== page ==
Love, supposedly, is many things. Blind, if you ask Shakespeare. All you need, says John Lennon. But scientific? Subject to a set of specified natural laws? Nothing more than a simple mathematical equation? It doesn't sound terribly romantic. Still, it is a prospect that has got matchmakers excited.
It started with a sweaty T-shirt. Everyone's heard of the infamous T-shirt tests, the one where women are invited to sniff a selection of dirty laundry, and then rank items according to attractiveness. Scientists in Switzerland concluded that we're more likely to favour the smell of partners with dissimilar immune systems from our own, so our offspring have a broader range of immunity.
In California, it was that we liked smells which were similar to our dads'. Combined, the results leave a complex picture of human attraction: we like people who smell different, but not too different. Immune system is important, but so is familiarity.
The idea is that, somehow, attraction comes down to our genes; specifically, the major histocompatibility complex (MHC). Pick a mate whose MHC is too similar to your own and there is less chance that you will reproduce. Scientists have speculated as to our ability to taste it in one another's saliva.
So it is not surprising - given the number of adult humans looking for love - to find those willing to pass up conventional mating rituals (dinner, a movie, a bottle of red wine) in favour of something a little more scientific-sounding.
Genepartner.com is among several DNA dating websites to have sprung up. Would-be couples can have their DNA analysed to assess one another's compatibility. The website promises "a successful relationship, a more satisfying sex life and higher fertility rates". And, after all, who doesn't want all that?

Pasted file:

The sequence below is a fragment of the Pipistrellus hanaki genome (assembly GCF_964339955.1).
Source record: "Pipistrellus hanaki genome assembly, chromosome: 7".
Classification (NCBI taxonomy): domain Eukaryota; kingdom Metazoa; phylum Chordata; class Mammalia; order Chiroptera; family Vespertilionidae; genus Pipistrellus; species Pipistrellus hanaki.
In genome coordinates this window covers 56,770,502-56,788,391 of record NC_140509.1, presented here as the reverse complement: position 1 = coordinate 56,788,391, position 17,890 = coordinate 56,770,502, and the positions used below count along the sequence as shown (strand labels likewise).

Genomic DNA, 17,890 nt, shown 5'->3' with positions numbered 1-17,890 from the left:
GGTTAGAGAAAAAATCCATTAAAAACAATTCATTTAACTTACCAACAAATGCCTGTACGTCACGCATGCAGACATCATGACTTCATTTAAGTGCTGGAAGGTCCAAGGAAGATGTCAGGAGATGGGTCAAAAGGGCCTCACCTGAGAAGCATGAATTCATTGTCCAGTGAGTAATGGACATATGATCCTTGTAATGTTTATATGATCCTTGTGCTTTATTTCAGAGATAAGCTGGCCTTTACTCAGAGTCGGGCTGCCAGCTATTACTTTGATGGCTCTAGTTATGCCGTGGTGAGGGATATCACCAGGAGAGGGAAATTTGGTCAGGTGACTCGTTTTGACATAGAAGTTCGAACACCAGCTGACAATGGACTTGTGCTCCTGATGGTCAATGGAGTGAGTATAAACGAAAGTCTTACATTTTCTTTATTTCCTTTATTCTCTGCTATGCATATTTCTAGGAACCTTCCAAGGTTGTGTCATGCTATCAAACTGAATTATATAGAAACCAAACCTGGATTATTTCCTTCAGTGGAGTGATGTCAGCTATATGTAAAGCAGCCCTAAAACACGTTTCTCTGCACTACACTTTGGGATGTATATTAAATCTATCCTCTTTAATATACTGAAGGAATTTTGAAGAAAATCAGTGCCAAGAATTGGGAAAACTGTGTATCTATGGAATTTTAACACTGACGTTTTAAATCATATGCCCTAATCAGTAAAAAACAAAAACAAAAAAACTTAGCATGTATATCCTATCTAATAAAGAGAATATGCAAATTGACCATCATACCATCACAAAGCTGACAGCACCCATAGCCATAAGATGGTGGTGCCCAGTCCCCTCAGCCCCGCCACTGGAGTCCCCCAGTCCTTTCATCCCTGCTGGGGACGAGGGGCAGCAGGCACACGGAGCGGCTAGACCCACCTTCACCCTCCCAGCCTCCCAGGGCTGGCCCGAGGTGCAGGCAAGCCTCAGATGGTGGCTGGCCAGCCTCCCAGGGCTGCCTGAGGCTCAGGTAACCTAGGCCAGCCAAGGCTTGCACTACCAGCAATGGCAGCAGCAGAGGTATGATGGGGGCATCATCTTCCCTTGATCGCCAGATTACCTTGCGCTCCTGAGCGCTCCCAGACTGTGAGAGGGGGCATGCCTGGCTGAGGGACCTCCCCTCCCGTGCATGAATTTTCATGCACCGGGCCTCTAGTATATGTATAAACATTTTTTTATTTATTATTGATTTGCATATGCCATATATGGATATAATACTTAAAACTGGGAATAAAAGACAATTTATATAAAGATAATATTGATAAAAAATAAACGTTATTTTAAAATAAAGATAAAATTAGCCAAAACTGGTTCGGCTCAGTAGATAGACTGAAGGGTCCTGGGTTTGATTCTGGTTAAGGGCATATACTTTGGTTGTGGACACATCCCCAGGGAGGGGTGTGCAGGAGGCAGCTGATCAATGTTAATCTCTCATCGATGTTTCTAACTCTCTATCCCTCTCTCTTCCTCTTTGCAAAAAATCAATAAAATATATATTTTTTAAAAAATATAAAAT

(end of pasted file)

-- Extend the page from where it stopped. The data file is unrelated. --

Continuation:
"Facial analysis" offers similar reassurances, with services such as Find Your FaceMate drawing on a cluster of theories linking physical traits to compatibility. When eHarmony enlisted Oxford University academics to devise more than 200 compatibility-based questions, they claimed to have found the "scientific formula for true love".
And, of course, there are all the other principles we are advised to adhere to, be it a matter of body language (it's all about staring into a date's eyes, concluded one psychologist), environment (experience an adventure together and the adrenaline released will act as a bond), and behaviour (have regular sex to keep feel-good hormones flowing).
But is there any truth in it? The idea that it is possible to boil down romance into a simple formula is understandably attractive. But does it amount to much?
One of Denmark's leading authors on the subject, Lone Frank, examines the question in her book My Beautiful Genome - Exposing our Genetic Future One Quirk at a Time. For all the sweaty T-shirt tests and psychological trials, she remains unconvinced of their relevance to real-life dating.
Genetics in particular, argues Frank, is susceptible to being misinterpreted.
"There is DNA in everything, so it plays a role in those, but it doesn't dictate them. To say that you can find the person who is scientifically right for you is just not true."
If love were a straightforward case of X + Y, we'd all be happy as Larry. The fact that there are still so many of us out there floundering about is testament to the fact that it's not.
As a relationship counsellor, Mandy Kloppers says regardless of how well-matched individuals may appear, their fate will continue to rest on circumstance.
"You can't predict the psychological issues that will come into play."
So what next? Give up seeking the magic answer, the foolproof method of finding The One? Given the money to be made, that seems unlikely; after all, it costs about US$249 ($310) be genetic compatibility tested.
But perhaps the discerning romantic should leave it up to chance a little more. Love can be found in the most surprising places.